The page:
Education Funds Are Jeopardized As Stimulus Money Expires
NEW YORK -- New programs slashed. Schools closed. Even more teachers fired.
These and other cutbacks threaten to dismantle the lives of school children returning to class across the country come September when federal stimulus funding dries up.
Schools are preparing to lose more than $97.4 billion in federal stimulus funding from 2009's American Recovery and Reinvestment Act. With the loss of that money, the profound fiscal wounds many urban school systems are already feeling from reduced state aid and sinking property tax revenues will only get worse. Maintaining education funds in cities from Miami-Dade to Boston largely depends on the state budgets currently being debated in capitol buildings from coast to coast.
For the past two years, stimulus funds have played a large part in keeping teachers in classrooms in many districts. The United States Department of Education had mandated averting layoffs as a key guiding principle for distributing the funds and schools used the money to hold onto teachers who would have otherwise been fired during the recession.
"Without [the stimulus], we would have had a situation with extensive chaos in schools," said John McDonough, Chief Financial Officer of Boston Public Schools.
While the $10 billion federal Education Jobs Fund -- known as edujobs -- is helping to stem the bleeding, educators and administrators still worry about the gap.
Florida's 2,000 education workers in the Miami-Dade district -- the country's fourth largest school system -- are now being paid by stimulus money, according to Superintendent Alberto Carvalho. The number of these employees who can keep their jobs depends on the outcome of the state's budget deliberations.
In New York, public support for schools has dropped by 7.5 percent -- $1.86 billion -- over the last two years. New York's $5 billion piece of the stimulus funds narrowed the cut to $527 million.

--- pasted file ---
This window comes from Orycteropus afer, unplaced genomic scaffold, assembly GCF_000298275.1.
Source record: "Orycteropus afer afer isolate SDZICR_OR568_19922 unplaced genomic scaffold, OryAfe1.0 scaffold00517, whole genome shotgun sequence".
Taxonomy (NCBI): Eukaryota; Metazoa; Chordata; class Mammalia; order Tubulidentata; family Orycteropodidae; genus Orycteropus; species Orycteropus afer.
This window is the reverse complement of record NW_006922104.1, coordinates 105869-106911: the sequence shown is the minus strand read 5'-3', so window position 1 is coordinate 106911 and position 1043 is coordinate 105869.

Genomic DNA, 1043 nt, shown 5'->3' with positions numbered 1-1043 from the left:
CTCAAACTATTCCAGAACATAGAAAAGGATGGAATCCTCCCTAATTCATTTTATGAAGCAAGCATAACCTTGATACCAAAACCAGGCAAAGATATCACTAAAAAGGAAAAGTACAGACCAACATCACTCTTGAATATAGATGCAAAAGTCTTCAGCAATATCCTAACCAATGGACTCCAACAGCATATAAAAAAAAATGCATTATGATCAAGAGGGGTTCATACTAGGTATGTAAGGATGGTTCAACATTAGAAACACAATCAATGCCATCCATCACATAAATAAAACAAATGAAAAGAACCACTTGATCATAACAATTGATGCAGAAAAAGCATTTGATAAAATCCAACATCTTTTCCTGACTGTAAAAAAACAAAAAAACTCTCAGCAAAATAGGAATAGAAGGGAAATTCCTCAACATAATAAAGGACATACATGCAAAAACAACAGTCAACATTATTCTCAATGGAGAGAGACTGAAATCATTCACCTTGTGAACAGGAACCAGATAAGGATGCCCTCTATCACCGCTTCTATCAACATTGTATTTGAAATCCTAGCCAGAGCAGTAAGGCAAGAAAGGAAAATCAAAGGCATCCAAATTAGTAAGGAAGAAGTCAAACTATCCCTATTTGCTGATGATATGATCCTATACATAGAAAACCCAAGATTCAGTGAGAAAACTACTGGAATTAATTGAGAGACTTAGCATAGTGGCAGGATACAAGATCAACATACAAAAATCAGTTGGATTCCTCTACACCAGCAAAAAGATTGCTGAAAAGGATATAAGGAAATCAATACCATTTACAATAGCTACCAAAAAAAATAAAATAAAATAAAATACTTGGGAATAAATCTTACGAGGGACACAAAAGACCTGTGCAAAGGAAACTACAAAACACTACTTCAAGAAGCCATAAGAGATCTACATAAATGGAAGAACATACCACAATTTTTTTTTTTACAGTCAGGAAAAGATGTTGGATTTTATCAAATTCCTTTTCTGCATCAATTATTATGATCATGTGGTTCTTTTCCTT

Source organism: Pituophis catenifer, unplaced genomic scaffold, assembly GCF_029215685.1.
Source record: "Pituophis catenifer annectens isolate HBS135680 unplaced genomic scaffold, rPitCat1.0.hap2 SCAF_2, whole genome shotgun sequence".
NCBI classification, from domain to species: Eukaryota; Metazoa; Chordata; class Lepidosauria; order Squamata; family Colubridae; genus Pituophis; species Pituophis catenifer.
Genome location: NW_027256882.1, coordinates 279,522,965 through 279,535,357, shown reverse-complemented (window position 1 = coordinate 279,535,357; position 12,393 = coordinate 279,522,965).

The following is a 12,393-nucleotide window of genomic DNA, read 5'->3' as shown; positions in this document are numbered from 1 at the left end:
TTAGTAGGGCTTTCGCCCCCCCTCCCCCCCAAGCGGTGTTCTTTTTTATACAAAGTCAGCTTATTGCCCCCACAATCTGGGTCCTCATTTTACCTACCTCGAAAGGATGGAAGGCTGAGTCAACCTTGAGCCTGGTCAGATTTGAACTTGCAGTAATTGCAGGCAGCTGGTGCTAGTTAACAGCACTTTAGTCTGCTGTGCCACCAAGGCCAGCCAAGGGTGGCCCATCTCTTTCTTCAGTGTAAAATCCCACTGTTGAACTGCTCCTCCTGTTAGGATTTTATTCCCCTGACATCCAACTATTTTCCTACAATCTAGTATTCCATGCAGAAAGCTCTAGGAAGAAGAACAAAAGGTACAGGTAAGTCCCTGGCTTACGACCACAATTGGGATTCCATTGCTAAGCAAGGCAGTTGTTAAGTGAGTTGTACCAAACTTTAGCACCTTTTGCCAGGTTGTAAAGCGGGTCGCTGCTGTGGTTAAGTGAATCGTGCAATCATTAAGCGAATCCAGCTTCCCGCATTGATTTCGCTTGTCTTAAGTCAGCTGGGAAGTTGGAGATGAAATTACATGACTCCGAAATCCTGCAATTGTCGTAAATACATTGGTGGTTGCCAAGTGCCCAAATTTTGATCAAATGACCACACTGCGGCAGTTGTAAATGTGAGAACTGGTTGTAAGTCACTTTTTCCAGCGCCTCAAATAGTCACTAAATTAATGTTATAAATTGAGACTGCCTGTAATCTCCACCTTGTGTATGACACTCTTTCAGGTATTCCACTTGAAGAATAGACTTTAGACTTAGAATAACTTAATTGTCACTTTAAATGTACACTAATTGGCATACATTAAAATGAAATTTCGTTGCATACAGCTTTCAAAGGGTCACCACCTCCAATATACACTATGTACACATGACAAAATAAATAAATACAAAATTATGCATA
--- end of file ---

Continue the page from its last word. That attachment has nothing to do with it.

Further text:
"Stimulus money helped fill a hole that was created by this drastic cut in state aid," said Carl Korn, a spokesman for the New York State United Teachers. "It helped retain thousands of teaching jobs."
The expiration of stimulus funds makes the state's budget shortcomings feel a whole lot worse. According to Korn, Syracuse sent off 514 layoff notices for the next year. Rochester sent out 922. As many as 15,800 jobs could be eliminated for the 2011-'12 academic year -- and that's just from 300 of the state's 700 school districts that have reported next year's layoffs. In upstate Bethlehem, budget shortfalls caused Clarksville Elementary School to shut down.
The city of Los Angeles used the bulk of its $883.5 million to save 8,443 jobs. Ellen Morgan, a communications officer for the school district, said she "won't know the final number" of these jobs that will be lost until later. Los Angeles received $103 million in Edujobs money -- and has used none of it so far -- which could provide somewhat of a cushion.
In addition to saving jobs, officials directed stimulus funds toward restoring school programs, Title I programs for poor students and special education. $4.35 billion went also toward the Race to the Top, a competition aimed at encouraging education reform.
Some cities used the money to start new programs, many of which are now on the chopping block.
Chicago Public Schools used a large chunk of its $260 million in stimulus money to create a youth violence prevention initiative that targeted at-risk students and used the classroom setting to provide them with support they lacked at home. With the looming expiration of the funding, it will be the first target of cuts, said Monique Bond, CPS communications officer.
But Jackson Potter, staff coordinator of the Chicago Teachers Union, says complaints about the end of stimulus funding are much ado about nothing -- or very little.
"The district is always crying wolf about money," he said. "The end of stimulus money gives them a way to blame problems on lack of funding instead of creating a proper set of priorities to give schools what they need." He said he felt money had been wasted on standardized tests and area offices for the administration.
While most districts are scrambling to fill budget gaps, McDonough said Boston is prepared. While using the stimulus dollars to boost remedial support, creating "acceleration academies" -- an extra week of instruction in troubled schools -- Boston also cut costs by increasing class size and through other restructuring measures.
So far, the funds for continuing the acceleration academies do not exist, but the governor's budget proposal includes a reimbursement to revive the program. "We are confident that the state money will come through," said Seth Racine, deputy CFO of Boston Public Schools.
In Miami-Dade, which received $425 million over two years, Carvalho is more worried. "It will create a great deal of stress to an already stressed system, particularly in the state of Florida where the economic recovery is so much slower than the rest of the country because of the housing bust," he said. Depending on the state budget, programs supported by hourly staff would be reduced or cut.
And while Carvalho calls himself a proponent of "holistic education," which includes art and music programs, he said the parameters of state education funding in Florida leave his hands tied. "Our ability to protect these programs depends on how far the state will to go make up that funding gap," he said.